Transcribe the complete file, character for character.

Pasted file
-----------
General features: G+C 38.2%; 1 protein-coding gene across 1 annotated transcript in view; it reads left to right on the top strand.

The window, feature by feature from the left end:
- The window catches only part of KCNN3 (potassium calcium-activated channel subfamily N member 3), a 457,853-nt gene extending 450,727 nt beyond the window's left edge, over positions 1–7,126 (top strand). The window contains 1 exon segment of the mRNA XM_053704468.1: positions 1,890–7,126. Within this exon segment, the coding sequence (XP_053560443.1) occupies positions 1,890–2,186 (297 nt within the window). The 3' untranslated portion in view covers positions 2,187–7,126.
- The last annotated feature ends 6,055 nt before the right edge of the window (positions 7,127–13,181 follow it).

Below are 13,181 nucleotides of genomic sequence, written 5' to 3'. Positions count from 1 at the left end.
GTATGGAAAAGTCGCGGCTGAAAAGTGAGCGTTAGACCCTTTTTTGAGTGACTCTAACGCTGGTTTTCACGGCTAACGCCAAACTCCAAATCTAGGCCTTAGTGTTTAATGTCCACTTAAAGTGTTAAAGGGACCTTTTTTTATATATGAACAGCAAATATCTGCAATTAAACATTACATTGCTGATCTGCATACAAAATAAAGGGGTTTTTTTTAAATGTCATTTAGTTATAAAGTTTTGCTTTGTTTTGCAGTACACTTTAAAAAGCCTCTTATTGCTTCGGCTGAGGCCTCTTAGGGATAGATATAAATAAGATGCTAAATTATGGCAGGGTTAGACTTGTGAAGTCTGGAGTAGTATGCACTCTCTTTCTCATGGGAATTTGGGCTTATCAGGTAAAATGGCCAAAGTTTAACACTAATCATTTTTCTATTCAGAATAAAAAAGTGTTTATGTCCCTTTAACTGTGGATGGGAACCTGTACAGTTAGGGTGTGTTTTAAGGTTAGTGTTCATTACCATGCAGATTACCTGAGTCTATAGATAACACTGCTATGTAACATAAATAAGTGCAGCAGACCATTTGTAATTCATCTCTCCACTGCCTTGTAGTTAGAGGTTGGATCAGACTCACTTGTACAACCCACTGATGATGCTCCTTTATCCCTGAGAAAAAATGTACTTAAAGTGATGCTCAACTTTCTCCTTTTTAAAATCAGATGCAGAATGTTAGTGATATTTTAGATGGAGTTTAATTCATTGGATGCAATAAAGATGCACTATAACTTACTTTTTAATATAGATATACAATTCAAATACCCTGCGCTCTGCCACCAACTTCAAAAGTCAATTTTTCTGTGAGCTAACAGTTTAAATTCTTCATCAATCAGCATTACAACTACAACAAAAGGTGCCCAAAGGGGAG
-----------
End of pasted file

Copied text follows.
General features: G+C 38.2%; 1 protein-coding gene across 1 annotated transcript in view; it reads left to right on the top strand.

The window, feature by feature from the left end:
- The window catches only part of KCNN3 (potassium calcium-activated channel subfamily N member 3), a 457,853-nt gene extending 450,727 nt beyond the window's left edge, over positions 1–7,126 (top strand). The window contains 1 exon segment of the mRNA XM_053704468.1: positions 1,890–7,126. Within this exon segment, the coding sequence (XP_053560443.1) occupies positions 1,890–2,186 (297 nt within the window). The 3' untranslated portion in view covers positions 2,187–7,126.
- The last annotated feature ends 6,055 nt before the right edge of the window (positions 7,127–13,181 follow it).

Below are 13,181 nucleotides of genomic sequence, written 5' to 3'. Positions count from 1 at the left end.
GTATGGAAAAGTCGCGGCTGAAAAGTGAGCGTTAGACCCTTTTTTGAGTGACTCTAACGCTGGTTTTCACGGCTAACGCCAAACTCCAAATCTAGGCCTTAGTGTTTAATGTCCACTTAAAGTGTTAAAGGGACCTTTTTTTATATATGAACAGCAAATATCTGCAATTAAACATTACATTGCTGATCTGCATACAAAATAAAGGGGTTTTTTTTAAATGTCATTTAGTTATAAAGTTTTGCTTTGTTTTGCAGTACACTTTAAAAAGCCTCTTATTGCTTCGGCTGAGGCCTCTTAGGGATAGATATAAATAAGATGCTAAATTATGGCAGGGTTAGACTTGTGAAGTCTGGAGTAGTATGCACTCTCTTTCTCATGGGAATTTGGGCTTATCAGGTAAAATGGCCAAAGTTTAACACTAATCATTTTTCTATTCAGAATAAAAAAGTGTTTATGTCCCTTTAACTGTGGATGGGAACCTGTACAGTTAGGGTGTGTTTTAAGGTTAGTGTTCATTACCATGCAGATTACCTGAGTCTATAGATAACACTGCTATGTAACATAAATAAGTGCAGCAGACCATTTGTAATTCATCTCTCCACTGCCTTGTAGTTAGAGGTTGGATCAGACTCACTTGTACAACCCACTGATGATGCTCCTTTATCCCTGAGAAAAAATGTACTTAAAGTGATGCTCAACTTTCTCCTTTTTAAAATCAGATGCAGAATGTTAGTGATATTTTAGATGGAGTTTAATTCATTGGATGCAATAAAGATGCACTATAACTTACTTTTTAATATAGATATACAATTCAAATACCCTGCGCTCTGCCACCAACTTCAAAAGTCAATTTTTCTGTGAGCTAACAGTTTAAATTCTTCATCAATCAGCATTACAACTACAACAAAAGGTGCCCAAAGGGGAG